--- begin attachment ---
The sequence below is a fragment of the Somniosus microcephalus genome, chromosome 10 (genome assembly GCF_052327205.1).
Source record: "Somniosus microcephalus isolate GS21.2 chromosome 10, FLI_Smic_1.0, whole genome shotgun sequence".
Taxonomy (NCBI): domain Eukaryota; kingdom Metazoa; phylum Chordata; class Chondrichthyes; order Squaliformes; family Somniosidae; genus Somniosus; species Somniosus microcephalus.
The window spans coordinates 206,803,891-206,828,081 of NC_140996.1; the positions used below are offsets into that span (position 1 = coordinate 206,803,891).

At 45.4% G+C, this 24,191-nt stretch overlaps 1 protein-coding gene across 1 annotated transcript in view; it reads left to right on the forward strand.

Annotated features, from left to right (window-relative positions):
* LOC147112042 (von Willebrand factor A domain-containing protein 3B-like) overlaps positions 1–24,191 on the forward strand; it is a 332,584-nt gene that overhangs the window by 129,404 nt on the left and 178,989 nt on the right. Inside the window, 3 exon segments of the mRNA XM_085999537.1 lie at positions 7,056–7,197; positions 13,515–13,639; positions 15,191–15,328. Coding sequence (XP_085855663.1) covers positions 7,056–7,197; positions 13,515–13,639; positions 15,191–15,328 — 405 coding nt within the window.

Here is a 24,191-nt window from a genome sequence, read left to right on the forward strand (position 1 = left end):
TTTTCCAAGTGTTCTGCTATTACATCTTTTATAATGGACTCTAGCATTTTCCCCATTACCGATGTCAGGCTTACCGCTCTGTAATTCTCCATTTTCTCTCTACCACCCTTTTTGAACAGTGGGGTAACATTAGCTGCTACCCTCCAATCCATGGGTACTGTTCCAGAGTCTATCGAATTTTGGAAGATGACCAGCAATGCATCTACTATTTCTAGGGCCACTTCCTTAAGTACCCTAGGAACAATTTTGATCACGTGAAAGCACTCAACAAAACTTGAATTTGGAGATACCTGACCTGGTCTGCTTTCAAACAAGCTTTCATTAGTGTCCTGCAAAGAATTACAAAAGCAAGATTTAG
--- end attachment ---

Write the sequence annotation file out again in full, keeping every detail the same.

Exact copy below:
The sequence below is a fragment of the Somniosus microcephalus genome, chromosome 10 (genome assembly GCF_052327205.1).
Source record: "Somniosus microcephalus isolate GS21.2 chromosome 10, FLI_Smic_1.0, whole genome shotgun sequence".
Taxonomy (NCBI): domain Eukaryota; kingdom Metazoa; phylum Chordata; class Chondrichthyes; order Squaliformes; family Somniosidae; genus Somniosus; species Somniosus microcephalus.
The window spans coordinates 206,803,891-206,828,081 of NC_140996.1; the positions used below are offsets into that span (position 1 = coordinate 206,803,891).

At 45.4% G+C, this 24,191-nt stretch overlaps 1 protein-coding gene across 1 annotated transcript in view; it reads left to right on the forward strand.

Annotated features, from left to right (window-relative positions):
* LOC147112042 (von Willebrand factor A domain-containing protein 3B-like) overlaps positions 1–24,191 on the forward strand; it is a 332,584-nt gene that overhangs the window by 129,404 nt on the left and 178,989 nt on the right. Inside the window, 3 exon segments of the mRNA XM_085999537.1 lie at positions 7,056–7,197; positions 13,515–13,639; positions 15,191–15,328. Coding sequence (XP_085855663.1) covers positions 7,056–7,197; positions 13,515–13,639; positions 15,191–15,328 — 405 coding nt within the window.

Here is a 24,191-nt window from a genome sequence, read left to right on the forward strand (position 1 = left end):
TTTTCCAAGTGTTCTGCTATTACATCTTTTATAATGGACTCTAGCATTTTCCCCATTACCGATGTCAGGCTTACCGCTCTGTAATTCTCCATTTTCTCTCTACCACCCTTTTTGAACAGTGGGGTAACATTAGCTGCTACCCTCCAATCCATGGGTACTGTTCCAGAGTCTATCGAATTTTGGAAGATGACCAGCAATGCATCTACTATTTCTAGGGCCACTTCCTTAAGTACCCTAGGAACAATTTTGATCACGTGAAAGCACTCAACAAAACTTGAATTTGGAGATACCTGACCTGGTCTGCTTTCAAACAAGCTTTCATTAGTGTCCTGCAAAGAATTACAAAAGCAAGATTTAG